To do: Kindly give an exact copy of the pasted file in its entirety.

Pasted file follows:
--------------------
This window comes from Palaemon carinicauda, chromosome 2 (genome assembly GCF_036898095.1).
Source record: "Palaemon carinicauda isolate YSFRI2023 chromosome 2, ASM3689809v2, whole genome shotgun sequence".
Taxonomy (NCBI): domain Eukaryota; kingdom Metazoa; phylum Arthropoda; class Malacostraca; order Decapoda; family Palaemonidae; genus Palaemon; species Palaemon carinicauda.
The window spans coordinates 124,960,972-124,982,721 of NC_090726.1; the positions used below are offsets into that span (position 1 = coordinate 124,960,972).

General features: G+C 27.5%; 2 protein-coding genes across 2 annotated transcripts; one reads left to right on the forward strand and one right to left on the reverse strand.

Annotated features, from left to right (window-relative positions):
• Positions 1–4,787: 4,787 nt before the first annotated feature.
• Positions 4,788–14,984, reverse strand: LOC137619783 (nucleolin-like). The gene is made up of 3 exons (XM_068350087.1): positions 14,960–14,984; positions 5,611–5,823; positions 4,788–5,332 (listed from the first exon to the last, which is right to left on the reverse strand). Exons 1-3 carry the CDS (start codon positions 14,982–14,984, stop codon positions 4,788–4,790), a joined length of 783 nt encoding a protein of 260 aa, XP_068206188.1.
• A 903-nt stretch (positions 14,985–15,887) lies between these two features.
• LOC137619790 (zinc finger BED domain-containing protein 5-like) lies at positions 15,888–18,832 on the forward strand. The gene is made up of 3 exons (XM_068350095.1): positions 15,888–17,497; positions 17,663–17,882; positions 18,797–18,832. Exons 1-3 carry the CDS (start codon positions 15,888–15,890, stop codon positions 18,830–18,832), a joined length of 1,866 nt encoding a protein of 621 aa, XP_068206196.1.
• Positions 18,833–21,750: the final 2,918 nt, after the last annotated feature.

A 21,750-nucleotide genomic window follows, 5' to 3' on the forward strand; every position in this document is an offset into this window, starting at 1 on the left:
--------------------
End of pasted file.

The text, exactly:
This window comes from Palaemon carinicauda, chromosome 2 (genome assembly GCF_036898095.1).
Source record: "Palaemon carinicauda isolate YSFRI2023 chromosome 2, ASM3689809v2, whole genome shotgun sequence".
Taxonomy (NCBI): domain Eukaryota; kingdom Metazoa; phylum Arthropoda; class Malacostraca; order Decapoda; family Palaemonidae; genus Palaemon; species Palaemon carinicauda.
The window spans coordinates 124,960,972-124,982,721 of NC_090726.1; the positions used below are offsets into that span (position 1 = coordinate 124,960,972).

General features: G+C 27.5%; 2 protein-coding genes across 2 annotated transcripts; one reads left to right on the forward strand and one right to left on the reverse strand.

Annotated features, from left to right (window-relative positions):
• Positions 1–4,787: 4,787 nt before the first annotated feature.
• Positions 4,788–14,984, reverse strand: LOC137619783 (nucleolin-like). The gene is made up of 3 exons (XM_068350087.1): positions 14,960–14,984; positions 5,611–5,823; positions 4,788–5,332 (listed from the first exon to the last, which is right to left on the reverse strand). Exons 1-3 carry the CDS (start codon positions 14,982–14,984, stop codon positions 4,788–4,790), a joined length of 783 nt encoding a protein of 260 aa, XP_068206188.1.
• A 903-nt stretch (positions 14,985–15,887) lies between these two features.
• LOC137619790 (zinc finger BED domain-containing protein 5-like) lies at positions 15,888–18,832 on the forward strand. The gene is made up of 3 exons (XM_068350095.1): positions 15,888–17,497; positions 17,663–17,882; positions 18,797–18,832. Exons 1-3 carry the CDS (start codon positions 15,888–15,890, stop codon positions 18,830–18,832), a joined length of 1,866 nt encoding a protein of 621 aa, XP_068206196.1.
• Positions 18,833–21,750: the final 2,918 nt, after the last annotated feature.

A 21,750-nucleotide genomic window follows, 5' to 3' on the forward strand; every position in this document is an offset into this window, starting at 1 on the left: